BlackPast.org Facebook BlackPast.org Twitter

Donate to BlackPast.org BlackPast Blog
  • African American History
  • African American History in the West
  • Global African History
  • Perspectives

NOTE: BlackPast.org will not disclose, use, give or sell any of the requested information to third parties.

2 + 13 =
Solve this simple math problem and enter the result. E.g. for 1+3, enter 4.

Shop Amazon and help BlackPast.org

Blackpast.org in the Classroom

Monk, Thelonious (1917-1982)

Image Ownership: Public Domain
Jazz pianist Thelonious Monk became one of the 20th Century’s most influential and innovative jazz musicians.  Born on October 10, 1917 in Rocky Mount, North Carolina, the son of Thelonious and Barbara Monk, young Thelonious Monk grew up in New York City after the family moved there in 1922 and began playing the piano without formal training.  Monk, who was raised in the midst of gospel traditions and street music, later studied at the Juilliard School of Music in New York City.  

At age 17, Monk toured the United States as an organist with a traveling evangelist.  By the early 1940s he began working as a sideman with New York City jazz groups.  Eventually he became the house player (regular performer) at Minton's Playhouse, a legendary Manhattan nightclub. While there Monk came into contact with other musicians such as Dizzy Gillespie, Miles Davis, Charlie Parker, Sonny Rollins and Milt Jackson.  Along with these artists, Monk became one of the creators of the bebop jazz tradition.  

Monk’s first recorded jazz performance came in 1944 while he was with the Coleman Hawkins Quartet.  He made the first recording under his own name in 1947 at a session for the Blue Note label.  His premier album included unusual songs like Evidence, Criss Cross, and Carolina Moon, all of which reflected what would become Monk’s trademark style, incorporating silence and dissonance as forms of self-expression.  Soon after his first recording session, Monk married Nellie Smith.  The couple had two children.

If Thelonious Monk’s style was appreciated by other jazz musicians such as Miles Davis and John Coltrane, it did not catch on with the jazz audiences of the era.  Not until the release of Brilliant Corners in 1956 did Monk have an album considered commercially successful.  Shortly afterwards he released  Thelonious Himself  and Thelonious Monk with John Coltrane, which proved to be masterpieces that launched Monk's career as one of the most acclaimed and controversial jazz improvisers of the era.  Monk would record other compositions such as Epistrophy, Straight No Chaser, and 52nd Street Theme.  “Round Midnight” (from the album Thelonious Himself) would become a jazz standard.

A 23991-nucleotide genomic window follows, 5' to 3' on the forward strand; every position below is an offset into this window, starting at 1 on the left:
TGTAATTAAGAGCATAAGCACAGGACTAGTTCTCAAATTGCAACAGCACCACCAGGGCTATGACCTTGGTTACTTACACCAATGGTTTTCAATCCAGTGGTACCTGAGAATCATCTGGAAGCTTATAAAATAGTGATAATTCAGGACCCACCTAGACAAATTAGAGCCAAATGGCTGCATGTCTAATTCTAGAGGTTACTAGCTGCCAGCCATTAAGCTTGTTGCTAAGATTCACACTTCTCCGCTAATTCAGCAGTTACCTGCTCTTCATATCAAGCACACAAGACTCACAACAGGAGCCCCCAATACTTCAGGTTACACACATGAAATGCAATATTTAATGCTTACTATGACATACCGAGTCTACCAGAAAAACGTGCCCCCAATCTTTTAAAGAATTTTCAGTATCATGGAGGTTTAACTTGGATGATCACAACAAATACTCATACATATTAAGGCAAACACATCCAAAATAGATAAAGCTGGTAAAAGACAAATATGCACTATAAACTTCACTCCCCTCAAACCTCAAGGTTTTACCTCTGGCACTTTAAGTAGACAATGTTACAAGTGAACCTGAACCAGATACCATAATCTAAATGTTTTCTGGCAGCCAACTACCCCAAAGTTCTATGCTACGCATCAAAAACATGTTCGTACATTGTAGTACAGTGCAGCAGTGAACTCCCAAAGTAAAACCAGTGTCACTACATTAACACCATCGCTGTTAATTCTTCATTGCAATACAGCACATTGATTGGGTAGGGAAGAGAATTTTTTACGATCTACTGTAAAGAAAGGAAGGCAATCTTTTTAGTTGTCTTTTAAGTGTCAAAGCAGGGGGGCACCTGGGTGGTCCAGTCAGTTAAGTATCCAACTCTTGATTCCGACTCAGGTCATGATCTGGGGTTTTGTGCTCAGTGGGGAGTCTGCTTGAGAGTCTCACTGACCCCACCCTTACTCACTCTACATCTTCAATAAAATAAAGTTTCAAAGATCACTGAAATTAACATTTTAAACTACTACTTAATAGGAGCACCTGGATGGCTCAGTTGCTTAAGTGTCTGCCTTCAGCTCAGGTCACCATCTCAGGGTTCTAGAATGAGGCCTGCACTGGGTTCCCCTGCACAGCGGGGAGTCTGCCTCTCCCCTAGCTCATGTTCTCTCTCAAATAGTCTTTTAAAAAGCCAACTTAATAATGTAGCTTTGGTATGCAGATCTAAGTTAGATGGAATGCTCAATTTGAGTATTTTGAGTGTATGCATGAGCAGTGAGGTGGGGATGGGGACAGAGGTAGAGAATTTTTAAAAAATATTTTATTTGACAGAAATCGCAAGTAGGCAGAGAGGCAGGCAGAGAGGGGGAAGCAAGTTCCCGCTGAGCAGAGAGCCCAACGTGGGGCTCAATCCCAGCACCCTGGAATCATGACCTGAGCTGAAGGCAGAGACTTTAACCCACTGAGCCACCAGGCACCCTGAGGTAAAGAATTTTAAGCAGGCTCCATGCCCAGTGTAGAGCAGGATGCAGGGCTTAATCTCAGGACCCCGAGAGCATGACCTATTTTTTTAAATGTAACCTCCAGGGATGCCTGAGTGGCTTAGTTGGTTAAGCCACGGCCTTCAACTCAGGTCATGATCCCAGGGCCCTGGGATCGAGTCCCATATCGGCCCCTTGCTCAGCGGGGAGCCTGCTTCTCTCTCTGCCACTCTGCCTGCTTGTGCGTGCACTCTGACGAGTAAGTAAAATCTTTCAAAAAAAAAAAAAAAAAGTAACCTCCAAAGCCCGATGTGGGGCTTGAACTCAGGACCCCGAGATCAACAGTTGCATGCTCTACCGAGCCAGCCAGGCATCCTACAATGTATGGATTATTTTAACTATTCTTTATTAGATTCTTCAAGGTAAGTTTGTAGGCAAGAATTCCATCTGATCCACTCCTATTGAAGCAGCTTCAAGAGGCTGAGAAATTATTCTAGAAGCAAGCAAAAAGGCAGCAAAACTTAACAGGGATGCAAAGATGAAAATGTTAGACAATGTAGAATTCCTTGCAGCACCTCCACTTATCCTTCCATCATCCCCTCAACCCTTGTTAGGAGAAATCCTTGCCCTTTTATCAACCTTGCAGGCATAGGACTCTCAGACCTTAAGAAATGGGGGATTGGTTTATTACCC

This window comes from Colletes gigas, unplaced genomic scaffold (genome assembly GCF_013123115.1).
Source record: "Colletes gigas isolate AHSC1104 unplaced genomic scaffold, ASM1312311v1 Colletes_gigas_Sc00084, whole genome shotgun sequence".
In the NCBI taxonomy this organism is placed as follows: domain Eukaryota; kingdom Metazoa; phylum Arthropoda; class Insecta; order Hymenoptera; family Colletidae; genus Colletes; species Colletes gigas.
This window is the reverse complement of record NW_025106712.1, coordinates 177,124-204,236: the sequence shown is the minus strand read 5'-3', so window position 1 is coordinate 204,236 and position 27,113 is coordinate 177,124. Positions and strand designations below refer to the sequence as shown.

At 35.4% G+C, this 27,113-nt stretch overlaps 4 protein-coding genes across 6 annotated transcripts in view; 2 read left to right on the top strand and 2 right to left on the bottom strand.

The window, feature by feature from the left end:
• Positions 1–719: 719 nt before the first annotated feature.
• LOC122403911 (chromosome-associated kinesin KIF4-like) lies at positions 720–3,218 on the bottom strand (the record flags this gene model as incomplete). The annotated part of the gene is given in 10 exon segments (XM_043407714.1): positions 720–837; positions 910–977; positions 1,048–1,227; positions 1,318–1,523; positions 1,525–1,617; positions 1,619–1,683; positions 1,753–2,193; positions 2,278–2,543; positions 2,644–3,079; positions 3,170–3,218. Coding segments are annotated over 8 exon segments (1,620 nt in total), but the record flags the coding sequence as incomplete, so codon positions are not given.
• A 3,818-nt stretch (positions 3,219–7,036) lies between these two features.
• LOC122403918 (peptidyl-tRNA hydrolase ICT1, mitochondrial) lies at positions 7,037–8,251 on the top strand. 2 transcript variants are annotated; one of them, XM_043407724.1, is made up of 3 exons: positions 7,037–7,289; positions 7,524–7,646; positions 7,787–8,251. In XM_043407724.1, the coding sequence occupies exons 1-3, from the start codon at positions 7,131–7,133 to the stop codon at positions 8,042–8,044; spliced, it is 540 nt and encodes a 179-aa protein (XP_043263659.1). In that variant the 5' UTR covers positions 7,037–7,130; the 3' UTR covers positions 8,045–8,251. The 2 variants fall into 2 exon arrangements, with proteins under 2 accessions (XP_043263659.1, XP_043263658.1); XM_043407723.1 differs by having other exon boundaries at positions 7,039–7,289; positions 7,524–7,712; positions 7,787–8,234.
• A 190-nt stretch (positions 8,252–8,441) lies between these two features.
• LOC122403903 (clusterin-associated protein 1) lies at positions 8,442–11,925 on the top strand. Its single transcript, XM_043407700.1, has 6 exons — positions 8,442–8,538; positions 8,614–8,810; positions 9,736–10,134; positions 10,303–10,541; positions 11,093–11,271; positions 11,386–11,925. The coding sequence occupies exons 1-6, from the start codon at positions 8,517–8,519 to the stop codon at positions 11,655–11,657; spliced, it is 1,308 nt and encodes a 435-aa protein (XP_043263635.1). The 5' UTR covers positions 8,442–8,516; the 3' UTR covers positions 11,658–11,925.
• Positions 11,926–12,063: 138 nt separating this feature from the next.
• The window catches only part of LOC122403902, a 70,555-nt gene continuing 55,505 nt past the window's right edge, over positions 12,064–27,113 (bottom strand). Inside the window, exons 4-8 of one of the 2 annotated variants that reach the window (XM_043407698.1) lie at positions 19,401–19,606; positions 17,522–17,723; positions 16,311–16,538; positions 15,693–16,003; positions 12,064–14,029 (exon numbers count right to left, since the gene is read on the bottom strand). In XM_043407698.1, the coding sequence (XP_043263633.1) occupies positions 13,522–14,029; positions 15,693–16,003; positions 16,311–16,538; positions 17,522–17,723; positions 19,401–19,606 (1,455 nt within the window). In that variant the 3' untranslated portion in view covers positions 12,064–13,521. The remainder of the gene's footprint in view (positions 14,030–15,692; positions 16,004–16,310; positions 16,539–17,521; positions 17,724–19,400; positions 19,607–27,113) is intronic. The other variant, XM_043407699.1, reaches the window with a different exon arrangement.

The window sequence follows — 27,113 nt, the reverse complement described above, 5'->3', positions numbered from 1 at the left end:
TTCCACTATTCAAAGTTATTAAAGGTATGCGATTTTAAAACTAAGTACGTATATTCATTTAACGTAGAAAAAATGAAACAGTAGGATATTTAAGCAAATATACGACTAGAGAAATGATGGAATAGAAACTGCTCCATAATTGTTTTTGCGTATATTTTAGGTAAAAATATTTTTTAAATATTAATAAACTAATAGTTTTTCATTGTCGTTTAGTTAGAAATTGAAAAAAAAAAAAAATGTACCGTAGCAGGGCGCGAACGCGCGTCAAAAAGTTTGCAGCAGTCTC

In 1964, Thelonious Monk was the subject of a Time Magazine cover story which led to several international tours.  Legendary saxophonist John Coltrane wrote in the 1960s, "Working with Monk brought me close to a musical architect of the highest order.  I felt I learned from him in every way—through the senses, theoretically, technically."  

Thelonious Monk quit performing in the late 1970s and spent the rest of his life in seclusion.  He died on February 17, 1982.  In 1993 Monk was posthumously given the Grammy Lifetime Achievement Award.  In 2006 he was posthumously awarded a Pulitzer Prize for Music.  

Sources:
Amiri Baraka, (Leroi Jones), Blues People: Negro Music in White America (New York: William Morrow, 1963); Leslie Gourse, Straight, No Chaser: The Life and Genius of Thelonious Monk (New York: Schirmer Books, 1997).  

Contributor:

Seattle University

Entry Categories:

Copyright 2007-2017 - BlackPast.org v3.0 NDCHost - California | blackpast@blackpast.org | Your donations help us to grow. | We welcome your suggestions. | Mission Statement

BlackPast.org is an independent non-profit corporation 501(c)(3). It has no affiliation with the University of Washington. BlackPast.org is supported in part by a grant from Humanities Washington, a state-wide non-profit organization supported by the National Endowment for the Humanities, the state of Washington, and contributions from individuals and foundations.